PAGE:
US DoJ investigating pay-TV industry’s treatment of online video rivals

The US Department of Justice (DoJ) has launched a wide-ranging antitrust investigation into whether the nation’s pay-TV companies are engaged in unfair practices in regards to their emerging competition from online video services, according to The Wall Street Journal.

The report (here) quotes “people familiar with the matter” as saying that DoJ officials have spoken to some of the biggest cablecos in the land, including Comcast and Time Warner Cable, over issues such as the imposition of data caps on their broadband customers, which effectively limit access to OTT services.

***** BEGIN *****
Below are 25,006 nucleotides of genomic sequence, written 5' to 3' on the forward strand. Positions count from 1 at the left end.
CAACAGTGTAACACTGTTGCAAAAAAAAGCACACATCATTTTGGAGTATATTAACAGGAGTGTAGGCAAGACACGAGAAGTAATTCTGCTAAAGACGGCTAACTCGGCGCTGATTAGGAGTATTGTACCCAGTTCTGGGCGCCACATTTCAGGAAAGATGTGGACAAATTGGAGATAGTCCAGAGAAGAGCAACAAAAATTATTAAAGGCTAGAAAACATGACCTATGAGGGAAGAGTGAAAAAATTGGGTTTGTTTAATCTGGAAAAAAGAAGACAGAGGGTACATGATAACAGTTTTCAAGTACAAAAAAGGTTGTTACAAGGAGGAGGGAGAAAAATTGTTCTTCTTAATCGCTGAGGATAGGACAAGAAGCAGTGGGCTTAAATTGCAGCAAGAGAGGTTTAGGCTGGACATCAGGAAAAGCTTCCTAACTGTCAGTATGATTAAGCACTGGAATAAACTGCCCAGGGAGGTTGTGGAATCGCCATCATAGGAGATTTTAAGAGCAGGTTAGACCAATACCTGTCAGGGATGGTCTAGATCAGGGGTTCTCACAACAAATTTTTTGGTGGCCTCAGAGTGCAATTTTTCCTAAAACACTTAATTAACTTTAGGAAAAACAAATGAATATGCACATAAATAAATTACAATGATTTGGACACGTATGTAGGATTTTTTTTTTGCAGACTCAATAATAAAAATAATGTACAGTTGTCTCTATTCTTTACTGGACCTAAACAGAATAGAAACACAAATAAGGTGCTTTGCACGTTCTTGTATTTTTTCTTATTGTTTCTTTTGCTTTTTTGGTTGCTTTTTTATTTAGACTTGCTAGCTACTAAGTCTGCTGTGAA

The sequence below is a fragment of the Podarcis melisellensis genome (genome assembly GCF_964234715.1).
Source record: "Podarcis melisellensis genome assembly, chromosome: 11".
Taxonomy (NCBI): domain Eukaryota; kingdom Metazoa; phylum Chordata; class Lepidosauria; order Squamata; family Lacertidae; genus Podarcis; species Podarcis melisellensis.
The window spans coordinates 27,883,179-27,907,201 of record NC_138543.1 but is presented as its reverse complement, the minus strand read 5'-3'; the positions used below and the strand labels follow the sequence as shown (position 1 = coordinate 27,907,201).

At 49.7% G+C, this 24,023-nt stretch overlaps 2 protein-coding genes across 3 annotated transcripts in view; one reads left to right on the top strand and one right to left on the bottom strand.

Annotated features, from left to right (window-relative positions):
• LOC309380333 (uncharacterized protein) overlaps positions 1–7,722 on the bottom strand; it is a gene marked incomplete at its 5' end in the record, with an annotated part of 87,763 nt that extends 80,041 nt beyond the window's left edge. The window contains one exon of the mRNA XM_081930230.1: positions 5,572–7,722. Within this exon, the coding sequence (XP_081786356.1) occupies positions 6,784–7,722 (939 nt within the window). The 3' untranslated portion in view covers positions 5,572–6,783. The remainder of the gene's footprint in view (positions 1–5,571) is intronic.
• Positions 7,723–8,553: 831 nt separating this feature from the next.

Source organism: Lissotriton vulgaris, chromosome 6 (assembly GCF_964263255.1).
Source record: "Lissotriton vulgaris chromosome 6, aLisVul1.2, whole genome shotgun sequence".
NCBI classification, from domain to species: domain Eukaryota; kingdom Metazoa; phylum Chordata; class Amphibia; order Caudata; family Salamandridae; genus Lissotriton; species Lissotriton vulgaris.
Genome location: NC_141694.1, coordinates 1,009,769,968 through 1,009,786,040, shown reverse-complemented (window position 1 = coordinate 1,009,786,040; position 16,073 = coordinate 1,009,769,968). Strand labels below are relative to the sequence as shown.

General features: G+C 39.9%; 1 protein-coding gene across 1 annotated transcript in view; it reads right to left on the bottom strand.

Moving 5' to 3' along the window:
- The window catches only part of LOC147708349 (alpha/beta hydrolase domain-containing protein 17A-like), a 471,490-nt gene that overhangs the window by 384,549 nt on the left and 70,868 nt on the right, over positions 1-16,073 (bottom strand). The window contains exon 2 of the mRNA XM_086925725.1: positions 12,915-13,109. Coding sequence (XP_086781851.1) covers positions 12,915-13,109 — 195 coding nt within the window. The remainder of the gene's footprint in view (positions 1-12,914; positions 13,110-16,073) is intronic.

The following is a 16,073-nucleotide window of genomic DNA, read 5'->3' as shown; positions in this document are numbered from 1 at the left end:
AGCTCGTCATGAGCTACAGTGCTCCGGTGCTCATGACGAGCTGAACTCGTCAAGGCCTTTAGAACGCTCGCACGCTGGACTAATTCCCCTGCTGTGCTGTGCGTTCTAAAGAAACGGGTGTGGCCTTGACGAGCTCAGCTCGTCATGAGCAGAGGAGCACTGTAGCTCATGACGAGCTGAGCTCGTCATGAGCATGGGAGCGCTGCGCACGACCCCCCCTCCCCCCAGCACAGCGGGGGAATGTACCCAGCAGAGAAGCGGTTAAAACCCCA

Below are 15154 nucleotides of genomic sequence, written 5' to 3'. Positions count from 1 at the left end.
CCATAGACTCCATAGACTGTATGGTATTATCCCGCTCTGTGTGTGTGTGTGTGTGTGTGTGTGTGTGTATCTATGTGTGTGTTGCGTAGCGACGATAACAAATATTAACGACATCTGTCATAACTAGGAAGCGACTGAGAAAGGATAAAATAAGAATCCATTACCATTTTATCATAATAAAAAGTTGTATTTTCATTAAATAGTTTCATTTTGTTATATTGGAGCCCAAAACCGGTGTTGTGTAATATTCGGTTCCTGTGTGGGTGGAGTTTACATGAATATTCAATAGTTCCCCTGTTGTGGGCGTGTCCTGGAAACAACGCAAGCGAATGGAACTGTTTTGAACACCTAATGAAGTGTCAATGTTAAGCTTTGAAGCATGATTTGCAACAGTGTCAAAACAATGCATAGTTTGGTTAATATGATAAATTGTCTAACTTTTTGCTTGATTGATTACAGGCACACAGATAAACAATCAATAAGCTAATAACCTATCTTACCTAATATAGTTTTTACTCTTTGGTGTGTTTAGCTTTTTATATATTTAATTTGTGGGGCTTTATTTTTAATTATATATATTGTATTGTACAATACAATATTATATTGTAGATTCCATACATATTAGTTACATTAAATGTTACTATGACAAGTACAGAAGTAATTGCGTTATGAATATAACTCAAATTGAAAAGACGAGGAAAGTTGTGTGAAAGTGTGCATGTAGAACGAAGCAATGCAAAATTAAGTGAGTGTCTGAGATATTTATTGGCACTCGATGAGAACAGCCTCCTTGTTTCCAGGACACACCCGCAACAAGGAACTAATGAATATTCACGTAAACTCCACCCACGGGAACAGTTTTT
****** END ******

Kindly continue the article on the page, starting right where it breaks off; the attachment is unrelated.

Also on the probe’s agenda is the pay-TV industry’s unpopular practice of obliging consumers to buy packages of channels before being able to access certain online programming, and the so-called “most-favoured nation” clauses included in many content deals, which force content owners to give the biggest operators the best price being offered anywhere.

For its part, Comcast has recently been denying that it favours the transmission of content for its ‘Xfinity TV’ service to the Xbox 360 games console over other traffic on its network, with CTO Tony Werner taking to the company blog last month to issue a detailed statement denying the allegations – here.

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